Journal of Contemporary Legal Issues
No matter how hard they try, some constitutional theorists can't avoid being, at bottom, either democratic-foundationalists ("democrats") or rights-foundationalists. In the first part of this essay, I will offer a third way, insisting that at the heart of the American constitutional order is an irreconcilable conflict between these divergent accounts, that attempts to predicate constitutionalism on either democracy or rights cannot succeed. Our constitution (a term I will use to mean our constitutional order--text plus ... ) is, at the core, coreless. It cannot be resolved to a master predicate. It cannot be reduced to democracy or to rights. It is, in this way, the irreducible constitution. Part I will proceed in four steps. First: Constitutional theorists are, at the core, either democrats or rights-foundationalists. Neither position, as a foundationalist position, is consonant with our constitution. Second: The tension between democrats and rights-foundationalists is based in conflicting theories of self-government, one based in collective self- government, the other in individual self-government. But neither theory can be defended as foundational. Third: Our constitution renders these conflicts irresolvable, not because tools are lacking to resolve them, but because resolution depends on a type of foundationalist claim that our constitution rejects. Importantly, such rejection does not assert the falsity of the foundationalist claim that would be needed to support the primacy of any of the above (democracy, rights-foundationalism, or either theory of self-government). Rather, our constitution requires an agnostic position regarding such claims. This agnosticism is based not in a truth claim for agnosticism (that would be a good one!), but rather in second-order arguments about governance. Fourth: One might infer from the preceding that I am a rights-foundationalist and defender of the primacy of individual self-government, that my insistence on multiple repositories of power as central to our constitutional order commits me to a foundational position on one side of the debates I have described. I will explain why this charge is unfounded. One might also object that although rights- foundationalism is problematic, it is problematic not because ofthe threat of concentration of power, but because of the threat of anarchy. I offer some further thoughts on this matter, as well. After setting forth the theory of the irreducible constitution, I will try, in Part 1I, to apply some of the understandings of that theory to problems raised under the establishment clause and the free exercise clause of the first amendment. My theory of the irreducible constitution does, however, permit the government to compete with separate fonts of authority for the allegiance of the people. This means, among other things, that the government may operate schools and teach secular values in those schools. Thus, the religion clauses are Exhibit A for the theory of the irreducible constitution, for they enable the flourish- ing of multiple religions, block the capture of government by a dominant religion, and permit government to remain a potent force in pressing for common ground.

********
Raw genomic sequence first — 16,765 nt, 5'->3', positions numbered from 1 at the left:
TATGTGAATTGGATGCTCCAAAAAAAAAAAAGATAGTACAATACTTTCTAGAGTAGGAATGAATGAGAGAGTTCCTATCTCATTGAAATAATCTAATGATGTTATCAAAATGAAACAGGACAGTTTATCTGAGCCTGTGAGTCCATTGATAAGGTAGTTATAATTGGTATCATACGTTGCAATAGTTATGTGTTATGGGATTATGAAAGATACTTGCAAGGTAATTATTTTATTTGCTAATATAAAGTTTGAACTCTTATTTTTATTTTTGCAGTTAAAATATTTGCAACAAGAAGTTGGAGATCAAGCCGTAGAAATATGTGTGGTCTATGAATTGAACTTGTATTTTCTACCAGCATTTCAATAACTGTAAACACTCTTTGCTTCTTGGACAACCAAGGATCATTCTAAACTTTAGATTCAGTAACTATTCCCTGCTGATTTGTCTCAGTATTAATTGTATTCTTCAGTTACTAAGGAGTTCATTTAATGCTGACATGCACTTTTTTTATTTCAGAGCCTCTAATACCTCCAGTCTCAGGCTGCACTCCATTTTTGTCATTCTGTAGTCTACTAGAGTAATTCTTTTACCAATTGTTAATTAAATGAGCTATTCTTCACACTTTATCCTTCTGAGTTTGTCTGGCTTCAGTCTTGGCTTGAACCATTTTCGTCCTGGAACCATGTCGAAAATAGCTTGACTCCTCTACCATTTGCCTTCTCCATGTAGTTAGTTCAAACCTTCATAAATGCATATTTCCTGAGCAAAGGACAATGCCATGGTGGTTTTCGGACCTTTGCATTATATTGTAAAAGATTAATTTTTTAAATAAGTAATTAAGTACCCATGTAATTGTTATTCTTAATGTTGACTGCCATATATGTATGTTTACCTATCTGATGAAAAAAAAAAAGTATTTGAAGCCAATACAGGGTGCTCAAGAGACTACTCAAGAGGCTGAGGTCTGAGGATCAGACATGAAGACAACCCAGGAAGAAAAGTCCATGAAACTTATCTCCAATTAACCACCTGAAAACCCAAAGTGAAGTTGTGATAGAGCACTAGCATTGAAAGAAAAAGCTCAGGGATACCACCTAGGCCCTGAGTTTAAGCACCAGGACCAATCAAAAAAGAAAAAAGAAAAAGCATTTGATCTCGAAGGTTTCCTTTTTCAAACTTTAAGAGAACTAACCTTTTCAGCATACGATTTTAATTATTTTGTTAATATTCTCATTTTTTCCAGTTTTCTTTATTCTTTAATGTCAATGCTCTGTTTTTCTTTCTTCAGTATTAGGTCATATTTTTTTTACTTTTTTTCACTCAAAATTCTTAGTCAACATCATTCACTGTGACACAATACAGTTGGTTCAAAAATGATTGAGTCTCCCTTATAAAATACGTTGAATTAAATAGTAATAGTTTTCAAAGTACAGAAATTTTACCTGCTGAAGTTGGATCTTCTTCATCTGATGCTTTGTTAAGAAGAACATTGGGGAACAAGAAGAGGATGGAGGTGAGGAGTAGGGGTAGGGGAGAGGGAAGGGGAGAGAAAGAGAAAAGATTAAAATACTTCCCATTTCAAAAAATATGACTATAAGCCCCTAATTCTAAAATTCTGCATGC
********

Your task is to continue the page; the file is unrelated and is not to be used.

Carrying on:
Abner S. Greene,
Irreducible Constitution, The 1996 JCLI Religion Symposium, 7 J. Contem. Legal Issues 293
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